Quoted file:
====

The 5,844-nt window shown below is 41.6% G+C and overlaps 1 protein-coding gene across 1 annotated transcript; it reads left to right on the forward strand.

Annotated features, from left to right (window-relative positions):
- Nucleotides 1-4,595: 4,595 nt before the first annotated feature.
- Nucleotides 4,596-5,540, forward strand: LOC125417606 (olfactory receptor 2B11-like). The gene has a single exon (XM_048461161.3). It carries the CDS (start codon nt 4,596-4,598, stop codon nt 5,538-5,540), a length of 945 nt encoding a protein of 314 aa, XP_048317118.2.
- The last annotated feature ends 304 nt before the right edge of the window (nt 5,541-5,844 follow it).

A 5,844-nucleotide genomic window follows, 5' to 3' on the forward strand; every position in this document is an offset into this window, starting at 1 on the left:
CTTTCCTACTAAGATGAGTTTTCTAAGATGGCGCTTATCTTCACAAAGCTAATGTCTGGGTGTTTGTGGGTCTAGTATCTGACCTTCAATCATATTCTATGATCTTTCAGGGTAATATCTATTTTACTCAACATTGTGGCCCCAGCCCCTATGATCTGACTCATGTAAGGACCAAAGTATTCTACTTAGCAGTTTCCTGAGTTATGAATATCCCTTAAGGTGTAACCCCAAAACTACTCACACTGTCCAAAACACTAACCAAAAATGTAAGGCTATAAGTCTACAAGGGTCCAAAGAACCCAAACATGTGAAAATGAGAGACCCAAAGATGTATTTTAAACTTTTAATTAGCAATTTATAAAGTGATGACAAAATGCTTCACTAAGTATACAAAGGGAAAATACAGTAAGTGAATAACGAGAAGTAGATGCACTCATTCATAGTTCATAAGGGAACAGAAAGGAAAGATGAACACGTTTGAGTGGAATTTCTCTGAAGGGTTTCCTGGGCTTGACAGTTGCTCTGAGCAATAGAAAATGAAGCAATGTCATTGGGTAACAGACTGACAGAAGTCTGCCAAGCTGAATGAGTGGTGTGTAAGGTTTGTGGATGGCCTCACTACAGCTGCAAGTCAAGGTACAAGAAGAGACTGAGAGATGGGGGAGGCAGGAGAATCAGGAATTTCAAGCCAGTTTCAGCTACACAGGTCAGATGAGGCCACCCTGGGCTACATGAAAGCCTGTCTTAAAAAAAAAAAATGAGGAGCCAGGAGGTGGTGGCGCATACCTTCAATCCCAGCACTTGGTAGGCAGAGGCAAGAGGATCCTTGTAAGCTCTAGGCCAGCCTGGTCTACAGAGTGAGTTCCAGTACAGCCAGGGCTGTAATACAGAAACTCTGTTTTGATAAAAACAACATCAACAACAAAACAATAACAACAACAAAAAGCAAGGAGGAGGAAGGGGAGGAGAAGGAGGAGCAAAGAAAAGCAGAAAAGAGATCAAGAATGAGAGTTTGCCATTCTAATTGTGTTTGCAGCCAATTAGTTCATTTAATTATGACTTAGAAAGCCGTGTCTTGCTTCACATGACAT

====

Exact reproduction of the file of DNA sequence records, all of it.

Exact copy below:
The 5,844-nt window shown below is 41.6% G+C and overlaps 1 protein-coding gene across 1 annotated transcript; it reads left to right on the forward strand.

Annotated features, from left to right (window-relative positions):
- Nucleotides 1-4,595: 4,595 nt before the first annotated feature.
- Nucleotides 4,596-5,540, forward strand: LOC125417606 (olfactory receptor 2B11-like). The gene has a single exon (XM_048461161.3). It carries the CDS (start codon nt 4,596-4,598, stop codon nt 5,538-5,540), a length of 945 nt encoding a protein of 314 aa, XP_048317118.2.
- The last annotated feature ends 304 nt before the right edge of the window (nt 5,541-5,844 follow it).

A 5,844-nucleotide genomic window follows, 5' to 3' on the forward strand; every position in this document is an offset into this window, starting at 1 on the left:
CTTTCCTACTAAGATGAGTTTTCTAAGATGGCGCTTATCTTCACAAAGCTAATGTCTGGGTGTTTGTGGGTCTAGTATCTGACCTTCAATCATATTCTATGATCTTTCAGGGTAATATCTATTTTACTCAACATTGTGGCCCCAGCCCCTATGATCTGACTCATGTAAGGACCAAAGTATTCTACTTAGCAGTTTCCTGAGTTATGAATATCCCTTAAGGTGTAACCCCAAAACTACTCACACTGTCCAAAACACTAACCAAAAATGTAAGGCTATAAGTCTACAAGGGTCCAAAGAACCCAAACATGTGAAAATGAGAGACCCAAAGATGTATTTTAAACTTTTAATTAGCAATTTATAAAGTGATGACAAAATGCTTCACTAAGTATACAAAGGGAAAATACAGTAAGTGAATAACGAGAAGTAGATGCACTCATTCATAGTTCATAAGGGAACAGAAAGGAAAGATGAACACGTTTGAGTGGAATTTCTCTGAAGGGTTTCCTGGGCTTGACAGTTGCTCTGAGCAATAGAAAATGAAGCAATGTCATTGGGTAACAGACTGACAGAAGTCTGCCAAGCTGAATGAGTGGTGTGTAAGGTTTGTGGATGGCCTCACTACAGCTGCAAGTCAAGGTACAAGAAGAGACTGAGAGATGGGGGAGGCAGGAGAATCAGGAATTTCAAGCCAGTTTCAGCTACACAGGTCAGATGAGGCCACCCTGGGCTACATGAAAGCCTGTCTTAAAAAAAAAAAATGAGGAGCCAGGAGGTGGTGGCGCATACCTTCAATCCCAGCACTTGGTAGGCAGAGGCAAGAGGATCCTTGTAAGCTCTAGGCCAGCCTGGTCTACAGAGTGAGTTCCAGTACAGCCAGGGCTGTAATACAGAAACTCTGTTTTGATAAAAACAACATCAACAACAAAACAATAACAACAACAAAAAGCAAGGAGGAGGAAGGGGAGGAGAAGGAGGAGCAAAGAAAAGCAGAAAAGAGATCAAGAATGAGAGTTTGCCATTCTAATTGTGTTTGCAGCCAATTAGTTCATTTAATTATGACTTAGAAAGCCGTGTCTTGCTTCACATGACAT